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Hello, Mr President: Michael Bennet

U.S. Senator Michael Bennet (D—Colorado) announced his candidacy for the Democratic presidential nomination on May 2. He is the twenty-second Democrat to enter the 2020 race.

Personal Background:

Bennet was born in 1964 in New Delhi, India, to a political family. His father was an aide to the U.S. ambassador to India, the President of NPR, and worked in both the Carter and Clinton administrations, while his grandfather was an advisor to President Franklin Delano Roosevelt. Bennet went to Wesleyan University and Yale Law School, where he was the editor-in-chief of the Yale Law Journal.

In the 1990s, Bennet was counsel to the U.S. Deputy Attorney General and special assistant to the U.S. attorney in Connecticut. He was also the director of Anschutz Investment Company for seven years, during which he consolidated three movie theater chains into Regal Entertainment Group. In 2003, Denver mayor John Hickenlooper (who is now the governor of Colorado and is also running) picked Bennet to be his chief of staff. Hickenlooper once said that Bennet was “the second mayor, the hidden mayor” of Denver during this time. In 2005, Bennet became the superintendent of Denver Public Schools, during which he initiated the ProComp merit pay system for teachers. He was on President Obama’s shortlist for Secretary of Education, though he ultimately did not get picked.

But Colorado Senator Ken Salazar was picked to lead the Department of the Interior, and governor Ritter appointed Bennet to replace him. Since then, Bennet has been reelected twice, once in 2010 and once in 2016.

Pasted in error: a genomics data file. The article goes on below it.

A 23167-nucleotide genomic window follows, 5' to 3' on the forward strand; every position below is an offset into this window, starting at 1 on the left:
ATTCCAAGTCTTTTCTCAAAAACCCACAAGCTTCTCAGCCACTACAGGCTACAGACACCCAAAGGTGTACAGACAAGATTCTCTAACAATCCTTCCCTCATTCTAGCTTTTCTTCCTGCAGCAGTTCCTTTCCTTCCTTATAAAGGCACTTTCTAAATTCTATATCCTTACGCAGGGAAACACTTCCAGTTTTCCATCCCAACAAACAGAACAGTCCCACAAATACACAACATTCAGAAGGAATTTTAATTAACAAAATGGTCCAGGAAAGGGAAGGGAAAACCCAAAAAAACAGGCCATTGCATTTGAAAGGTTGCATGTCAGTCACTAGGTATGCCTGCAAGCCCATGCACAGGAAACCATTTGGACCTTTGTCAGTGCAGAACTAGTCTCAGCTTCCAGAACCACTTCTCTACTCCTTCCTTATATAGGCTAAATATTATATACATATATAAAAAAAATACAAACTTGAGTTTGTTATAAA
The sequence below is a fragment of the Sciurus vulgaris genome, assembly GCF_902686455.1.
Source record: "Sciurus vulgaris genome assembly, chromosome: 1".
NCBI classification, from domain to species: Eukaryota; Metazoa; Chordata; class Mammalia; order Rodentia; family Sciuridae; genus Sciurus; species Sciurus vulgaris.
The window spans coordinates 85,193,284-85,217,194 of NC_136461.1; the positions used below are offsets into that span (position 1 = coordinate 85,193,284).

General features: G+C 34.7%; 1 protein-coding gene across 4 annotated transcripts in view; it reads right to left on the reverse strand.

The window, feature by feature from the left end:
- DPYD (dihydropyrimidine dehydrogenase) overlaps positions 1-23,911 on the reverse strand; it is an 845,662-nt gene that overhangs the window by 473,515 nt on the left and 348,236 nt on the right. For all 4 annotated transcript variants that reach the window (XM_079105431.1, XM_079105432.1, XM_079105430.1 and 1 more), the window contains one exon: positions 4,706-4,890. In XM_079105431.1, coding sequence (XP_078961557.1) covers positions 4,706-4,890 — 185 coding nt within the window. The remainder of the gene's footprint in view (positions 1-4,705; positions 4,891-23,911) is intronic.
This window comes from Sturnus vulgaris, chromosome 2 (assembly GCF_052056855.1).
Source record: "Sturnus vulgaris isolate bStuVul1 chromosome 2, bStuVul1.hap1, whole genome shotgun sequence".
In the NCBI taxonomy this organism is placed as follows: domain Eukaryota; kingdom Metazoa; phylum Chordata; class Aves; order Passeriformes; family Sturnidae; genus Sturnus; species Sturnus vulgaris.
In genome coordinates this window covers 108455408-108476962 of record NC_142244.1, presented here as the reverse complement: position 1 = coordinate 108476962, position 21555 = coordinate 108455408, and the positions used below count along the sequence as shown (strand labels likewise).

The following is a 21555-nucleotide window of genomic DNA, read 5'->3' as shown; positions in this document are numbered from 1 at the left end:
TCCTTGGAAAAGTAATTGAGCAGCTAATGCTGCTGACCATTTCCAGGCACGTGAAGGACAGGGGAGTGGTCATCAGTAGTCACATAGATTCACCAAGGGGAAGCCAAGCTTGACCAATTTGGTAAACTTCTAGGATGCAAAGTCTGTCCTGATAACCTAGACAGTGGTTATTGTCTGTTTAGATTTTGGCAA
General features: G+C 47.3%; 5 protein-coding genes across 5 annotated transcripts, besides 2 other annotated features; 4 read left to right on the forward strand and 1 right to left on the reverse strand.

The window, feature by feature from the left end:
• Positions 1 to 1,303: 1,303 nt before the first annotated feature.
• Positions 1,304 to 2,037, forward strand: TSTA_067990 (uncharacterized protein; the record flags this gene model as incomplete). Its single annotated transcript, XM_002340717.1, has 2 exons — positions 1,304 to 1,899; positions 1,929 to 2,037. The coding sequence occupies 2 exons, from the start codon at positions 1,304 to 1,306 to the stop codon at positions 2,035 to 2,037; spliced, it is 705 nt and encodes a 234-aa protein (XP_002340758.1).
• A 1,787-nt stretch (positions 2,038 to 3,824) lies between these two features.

Voting Record & Major Bills Sponsored/Authored:

Bennet is known for compromising with Democrats and Republicans alike to pass reform bills. He was a member of the bipartisan “Gang of Eight” that crafted an immigration reform bill in 2013. The bill, which passed the Senate but died in the House, set up a path to citizenship while also allocating $46 billion to border security. Bennet also helped pass the Farm Bills of 2014 and 2018, which reauthorized and created new government programs that addressed land in rural areas, crop insurance, and nutrition, among other related topics.

Other bills that Bennet has sponsored or cosponsored include those aiming to preserve natural areas, improve cybersecurity in rural areas, address the needs of LGBTQ+ seniors, and ensure that all Army service members and their families have access to birth control.

Bennet has also voted in favor of bills that would have allocated funds dedicated to addressing the opioid crisis, imposed sanctions on the governments of Russia and Iran, and authorized the Attorney General to prohibit suspected terrorists from obtaining firearms. Bennet also voted “Nay” on all of President Trump’s appointments.

Main Goals & Platforms:

Bennet describes himself as a “pragmatic idealist” who is more towards the center than the far left. He has often compromised with Republicans in Congress to pass bills with bipartisan support. He has a few beliefs that are more Republican, but the majority are Democratic. He is on the Senate Committees on Intelligence, Finance and Agriculture, Nutrition and Forestry. According to him, his top issues are “education, climate change, immigration, health care and national security”. He says he works in Washington because he wanted to “pay attention to what would help the people who sent me there make their lives better” and that the three things that separate him from the other contenders are “honesty, ability to win tough races, and bipartisanship”. He prides himself on telling the truth to his constituents rather than delivering vague promises.